Bayesian Trans-Dimensional Finite Fault Inversion for the 2010 Maule (Chile) Earthquake

Friday, 19 December 2014: 8:45 AM
Jan Dettmer1, Roberto F. Benavente1, Phil R Cummins2 and Malcolm Sambridge2, (1)Australian National University, Canberra, Australia, (2)Australian National University, Canberra, ACT, Australia
This work develops a non-linear Bayesian inversion to infer the spatio-temporal evolution of earthquake rupture on a fault surface from seismic data with rigorous uncertainty estimation. The fundamental problem of estimating slip on an unknown fault surface from incomplete and noisy data is highly non-linear, non-unique, and challenging to address without making substantial assumptions about some of the unknowns. To date, uncertainties of rupture parameters are poorly understood, and the effect of choices such as fault discretisation on uncertainties has not been studied. We show that model choice is closely linked to uncertainty estimation and can have profound effects on results.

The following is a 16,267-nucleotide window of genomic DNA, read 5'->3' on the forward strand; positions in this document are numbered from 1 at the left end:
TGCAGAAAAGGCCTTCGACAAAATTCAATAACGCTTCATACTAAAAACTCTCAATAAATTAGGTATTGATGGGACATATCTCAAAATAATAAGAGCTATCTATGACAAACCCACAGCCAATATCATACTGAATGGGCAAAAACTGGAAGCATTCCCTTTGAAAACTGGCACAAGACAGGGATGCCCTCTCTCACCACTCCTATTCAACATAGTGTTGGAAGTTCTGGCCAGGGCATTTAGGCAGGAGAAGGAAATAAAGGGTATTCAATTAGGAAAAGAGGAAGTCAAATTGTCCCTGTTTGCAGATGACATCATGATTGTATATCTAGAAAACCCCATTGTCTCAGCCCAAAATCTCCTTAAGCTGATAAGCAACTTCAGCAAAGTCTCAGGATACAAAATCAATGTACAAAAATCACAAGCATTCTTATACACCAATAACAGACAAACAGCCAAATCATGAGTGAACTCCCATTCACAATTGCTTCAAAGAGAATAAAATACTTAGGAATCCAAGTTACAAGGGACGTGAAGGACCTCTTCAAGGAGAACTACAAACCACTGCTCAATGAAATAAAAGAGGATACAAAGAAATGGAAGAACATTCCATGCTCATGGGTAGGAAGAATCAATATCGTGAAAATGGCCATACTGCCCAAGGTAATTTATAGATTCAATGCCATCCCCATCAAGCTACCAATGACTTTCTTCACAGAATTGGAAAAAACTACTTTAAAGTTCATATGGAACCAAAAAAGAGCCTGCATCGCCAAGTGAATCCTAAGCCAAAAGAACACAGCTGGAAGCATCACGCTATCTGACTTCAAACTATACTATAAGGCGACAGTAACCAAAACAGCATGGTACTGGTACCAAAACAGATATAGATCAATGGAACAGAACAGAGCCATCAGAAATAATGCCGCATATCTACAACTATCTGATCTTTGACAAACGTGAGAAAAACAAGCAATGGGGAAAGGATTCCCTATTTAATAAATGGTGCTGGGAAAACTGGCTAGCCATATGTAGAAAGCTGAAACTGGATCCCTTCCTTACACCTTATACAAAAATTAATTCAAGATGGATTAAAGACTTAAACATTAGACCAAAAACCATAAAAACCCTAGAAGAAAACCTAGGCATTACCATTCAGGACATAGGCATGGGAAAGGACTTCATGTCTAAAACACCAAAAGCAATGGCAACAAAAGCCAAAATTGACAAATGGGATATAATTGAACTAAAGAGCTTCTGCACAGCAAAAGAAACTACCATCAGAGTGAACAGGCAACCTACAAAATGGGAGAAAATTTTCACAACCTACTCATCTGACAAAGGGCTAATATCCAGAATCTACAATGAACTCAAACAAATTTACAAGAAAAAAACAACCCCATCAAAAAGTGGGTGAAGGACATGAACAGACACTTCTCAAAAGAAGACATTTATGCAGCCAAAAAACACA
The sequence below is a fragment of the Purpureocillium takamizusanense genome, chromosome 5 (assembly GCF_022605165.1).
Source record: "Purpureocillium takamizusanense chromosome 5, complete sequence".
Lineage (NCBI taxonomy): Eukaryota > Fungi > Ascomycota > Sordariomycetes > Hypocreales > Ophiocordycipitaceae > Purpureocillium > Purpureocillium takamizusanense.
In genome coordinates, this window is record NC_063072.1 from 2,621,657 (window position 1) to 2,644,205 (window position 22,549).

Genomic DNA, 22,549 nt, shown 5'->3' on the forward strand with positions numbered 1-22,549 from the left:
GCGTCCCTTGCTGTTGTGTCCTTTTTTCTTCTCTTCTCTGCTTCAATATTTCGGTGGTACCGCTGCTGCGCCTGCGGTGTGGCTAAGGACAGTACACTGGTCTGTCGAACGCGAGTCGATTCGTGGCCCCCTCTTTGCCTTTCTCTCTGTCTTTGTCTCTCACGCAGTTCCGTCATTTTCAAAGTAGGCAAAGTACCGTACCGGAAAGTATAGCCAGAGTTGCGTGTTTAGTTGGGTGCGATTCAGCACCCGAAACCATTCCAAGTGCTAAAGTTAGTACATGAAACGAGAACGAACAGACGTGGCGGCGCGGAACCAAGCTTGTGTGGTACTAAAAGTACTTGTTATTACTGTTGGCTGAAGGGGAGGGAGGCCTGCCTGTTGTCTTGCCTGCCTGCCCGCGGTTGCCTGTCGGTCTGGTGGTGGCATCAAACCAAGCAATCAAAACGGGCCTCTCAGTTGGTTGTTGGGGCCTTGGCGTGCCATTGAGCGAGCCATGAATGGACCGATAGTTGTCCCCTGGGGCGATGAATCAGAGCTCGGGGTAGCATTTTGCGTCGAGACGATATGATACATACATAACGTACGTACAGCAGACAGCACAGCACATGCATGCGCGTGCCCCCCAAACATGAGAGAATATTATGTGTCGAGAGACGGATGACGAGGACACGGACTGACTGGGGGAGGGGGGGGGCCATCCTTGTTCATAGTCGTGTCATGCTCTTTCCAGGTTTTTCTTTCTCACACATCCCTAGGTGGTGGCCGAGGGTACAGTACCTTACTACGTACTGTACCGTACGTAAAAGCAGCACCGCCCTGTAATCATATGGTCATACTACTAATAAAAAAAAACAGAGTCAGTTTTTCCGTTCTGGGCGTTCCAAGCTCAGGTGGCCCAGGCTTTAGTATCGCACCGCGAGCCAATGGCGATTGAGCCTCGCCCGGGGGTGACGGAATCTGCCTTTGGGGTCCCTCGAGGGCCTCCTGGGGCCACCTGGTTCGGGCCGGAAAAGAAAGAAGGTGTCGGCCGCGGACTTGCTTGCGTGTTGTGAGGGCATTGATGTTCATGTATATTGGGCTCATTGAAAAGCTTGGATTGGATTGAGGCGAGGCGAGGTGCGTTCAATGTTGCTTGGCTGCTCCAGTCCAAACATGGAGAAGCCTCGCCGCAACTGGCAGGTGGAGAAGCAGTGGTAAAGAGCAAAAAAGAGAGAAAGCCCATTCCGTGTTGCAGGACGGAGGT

The inversion is based on a trans-dimensional fault model, avoids regularization, and provides rigorous uncertainty estimation that accounts for model-selection ambiguity associated with the fault discretisation. In particular, the fault is parametrized using irregular grids which match the local resolving power of the data and provide simple solutions requiring few parameters to capture complex rupture characteristics. Causal first rupture times are obtained by solving the Eikonal equation for a spatially variable rupture-velocity field. The inversion is applied to W-phase waveforms (vertical components) from the 2010 Maule (Chile) earthquake. Residual errors are highly correlated and likely dominated by theory error, necessitating iterative estimation of a non-stationary data covariance matrix. Slip is concentrated in two zones up-dip of and north and south of the hypocentre, respectively. While this aspect of the slip distribution is similar to previous studies, we show that the slip maximum in the southern zone is poorly resolved compared to the northern zone. Both slip maxima show larger slip than reported in previous studies, which we speculate may be due to the lack of bias caused by the regularization used in other studies.